Every since she had heard about the high chance of the hurricane last week, she had be preparing. All the kitchen and basement cupboards were stocked with bottled water, long life food, matches and extra gas canisters for the camping stove. She had double or triple camping equipment items and a whole range of lighting; battery and candle lanterns, torches and spare candles.

Atlanta picked up her headphones which were top of the range noise cancelling and selected some loud classic music from her ipod.

‘There’s nothing else to do now it’s here,’ she said aloud.

She rubbed Greg’s ears then wrapped herself in a thermal sleeping bag and began waiting out the hurricane.

Green

pebbles-1090536_1920

I had never seen a stone like it before on the beach. With the waves and wind whipping around me and Betty, my cocker spaniel whining, I bent and picked it up. The coat of my hood and loose hair strands got in my face, I blinked them away then looked in my hand. The stone was there. Sparkling wet, but perfectly round and a clear lime green colour.

I turned it over and it was the same on the back. Slipping it into my pocket, I straightened and began battling the storm back to my house. When I arrived, cold and dripping wet. I took my coat off and forgot about the strange stone. I had Betty to dry, myself to dry and though it was the height of summer, a fire to make up.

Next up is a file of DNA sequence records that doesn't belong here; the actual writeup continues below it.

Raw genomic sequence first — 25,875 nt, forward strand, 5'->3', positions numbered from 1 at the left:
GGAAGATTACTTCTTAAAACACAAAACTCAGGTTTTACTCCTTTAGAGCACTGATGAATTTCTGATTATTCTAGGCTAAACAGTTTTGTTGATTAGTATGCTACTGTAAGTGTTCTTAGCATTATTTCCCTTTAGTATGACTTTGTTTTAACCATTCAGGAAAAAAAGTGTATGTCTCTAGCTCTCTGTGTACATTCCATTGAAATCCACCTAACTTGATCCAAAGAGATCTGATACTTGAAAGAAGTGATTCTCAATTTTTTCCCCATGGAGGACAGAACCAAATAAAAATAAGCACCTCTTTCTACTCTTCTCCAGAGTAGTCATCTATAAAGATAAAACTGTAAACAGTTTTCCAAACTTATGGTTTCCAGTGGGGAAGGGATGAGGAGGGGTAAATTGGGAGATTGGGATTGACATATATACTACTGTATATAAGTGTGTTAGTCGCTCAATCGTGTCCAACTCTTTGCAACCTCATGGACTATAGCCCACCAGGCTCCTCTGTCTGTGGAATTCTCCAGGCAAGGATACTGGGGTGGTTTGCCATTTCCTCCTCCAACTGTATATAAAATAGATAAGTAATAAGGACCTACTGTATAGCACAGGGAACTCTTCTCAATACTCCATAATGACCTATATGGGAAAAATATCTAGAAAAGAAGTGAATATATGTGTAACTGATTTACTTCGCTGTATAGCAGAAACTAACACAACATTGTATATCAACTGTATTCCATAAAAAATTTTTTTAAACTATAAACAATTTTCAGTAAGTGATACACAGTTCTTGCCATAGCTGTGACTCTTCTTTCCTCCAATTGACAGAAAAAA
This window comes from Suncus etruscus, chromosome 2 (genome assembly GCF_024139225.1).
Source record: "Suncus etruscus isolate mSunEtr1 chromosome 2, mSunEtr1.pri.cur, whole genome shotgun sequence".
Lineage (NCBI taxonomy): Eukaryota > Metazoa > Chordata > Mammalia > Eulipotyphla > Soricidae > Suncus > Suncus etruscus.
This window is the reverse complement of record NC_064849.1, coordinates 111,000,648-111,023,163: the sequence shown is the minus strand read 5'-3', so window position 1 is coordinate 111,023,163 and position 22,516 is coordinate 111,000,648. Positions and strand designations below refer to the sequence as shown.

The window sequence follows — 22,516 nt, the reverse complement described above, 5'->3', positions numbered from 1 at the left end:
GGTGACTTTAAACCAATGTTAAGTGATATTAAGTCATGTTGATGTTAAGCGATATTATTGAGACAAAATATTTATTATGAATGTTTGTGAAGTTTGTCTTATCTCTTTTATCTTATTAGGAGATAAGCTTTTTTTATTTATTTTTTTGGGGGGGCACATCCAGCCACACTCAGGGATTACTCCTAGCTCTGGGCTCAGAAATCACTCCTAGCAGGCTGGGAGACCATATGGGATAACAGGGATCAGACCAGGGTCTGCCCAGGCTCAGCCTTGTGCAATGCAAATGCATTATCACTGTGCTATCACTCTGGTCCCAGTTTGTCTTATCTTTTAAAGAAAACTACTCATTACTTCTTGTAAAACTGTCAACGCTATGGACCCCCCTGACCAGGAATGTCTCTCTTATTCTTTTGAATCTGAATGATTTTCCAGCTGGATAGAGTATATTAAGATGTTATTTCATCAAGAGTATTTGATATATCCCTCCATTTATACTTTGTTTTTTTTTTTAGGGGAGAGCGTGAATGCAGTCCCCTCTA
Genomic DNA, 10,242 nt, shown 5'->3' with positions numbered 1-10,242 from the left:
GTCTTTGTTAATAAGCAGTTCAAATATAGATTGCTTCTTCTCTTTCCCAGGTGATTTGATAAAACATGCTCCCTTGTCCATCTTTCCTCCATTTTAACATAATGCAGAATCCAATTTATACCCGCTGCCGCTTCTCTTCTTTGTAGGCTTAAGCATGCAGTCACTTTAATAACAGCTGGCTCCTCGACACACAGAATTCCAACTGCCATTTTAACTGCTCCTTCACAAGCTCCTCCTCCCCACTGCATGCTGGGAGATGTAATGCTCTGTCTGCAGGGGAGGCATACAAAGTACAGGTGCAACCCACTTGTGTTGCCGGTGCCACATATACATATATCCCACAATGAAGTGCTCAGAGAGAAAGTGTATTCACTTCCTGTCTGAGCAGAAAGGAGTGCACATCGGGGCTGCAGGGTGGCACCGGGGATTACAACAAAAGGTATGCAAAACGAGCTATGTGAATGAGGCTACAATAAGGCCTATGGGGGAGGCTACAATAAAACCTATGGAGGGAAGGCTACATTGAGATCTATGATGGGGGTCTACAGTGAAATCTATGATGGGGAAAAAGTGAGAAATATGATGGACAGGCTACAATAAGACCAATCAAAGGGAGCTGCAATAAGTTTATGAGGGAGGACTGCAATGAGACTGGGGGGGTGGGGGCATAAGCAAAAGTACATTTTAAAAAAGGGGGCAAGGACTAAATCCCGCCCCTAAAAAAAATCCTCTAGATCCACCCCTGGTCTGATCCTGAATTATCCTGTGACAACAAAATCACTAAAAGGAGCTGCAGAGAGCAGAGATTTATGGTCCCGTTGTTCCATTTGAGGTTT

So it wasn’t until I put my coat on days later, to protect me from a miserable drizzly morning, that I rediscovered the stone. Taking it out of my pocket, I looked and felt it’s smooth edges. Betty was bouncing at my feet, eager to go out and wondering what was keeping her master from getting a move on.

I looked more closely at the stone and realised it wasn’t a stone at all. It was a piece of glass which the ocean had worn smooth and softened the edges of. It wasn’t unusually to find glass fragments on the beach, it was the fact the piece was so green that got to me. Wondering were it came from, I placed it safely on the little sill next to the front window. I took Betty out and once again forgot all about the green glass.

Chapel Keys

key-123554_1920.jpg

It had been a long day of spreading God’s message, but the two Mormon men were still happy. As they walked down the street, dressed in their fine suits, back to their rented apartment they were tried but still prepared to greet anybody who crossed their path.

A clunking sound and clattering of metal on metal made them pause. They glanced down and saw they had just walked over a rain grid. The tallest one patted his pockets and came to a realisation.

‘The chapel keys! They’ve fallen out of my pocket!’  he declared.

‘Double check,’ the other suggested.

The first did then shook his head and looked down into the gloom of the drain pipe.

‘We’ll have to get them,’ the second replied.

With a nod to each other, they hurried to their apartment were they gathered torches, ropes and buckets. Heading back, they removed the grid, which was heavy and shone their torches down.

A small stream of  dark, dirty water was running by and the keys on their long thin rope could just be seen underneath.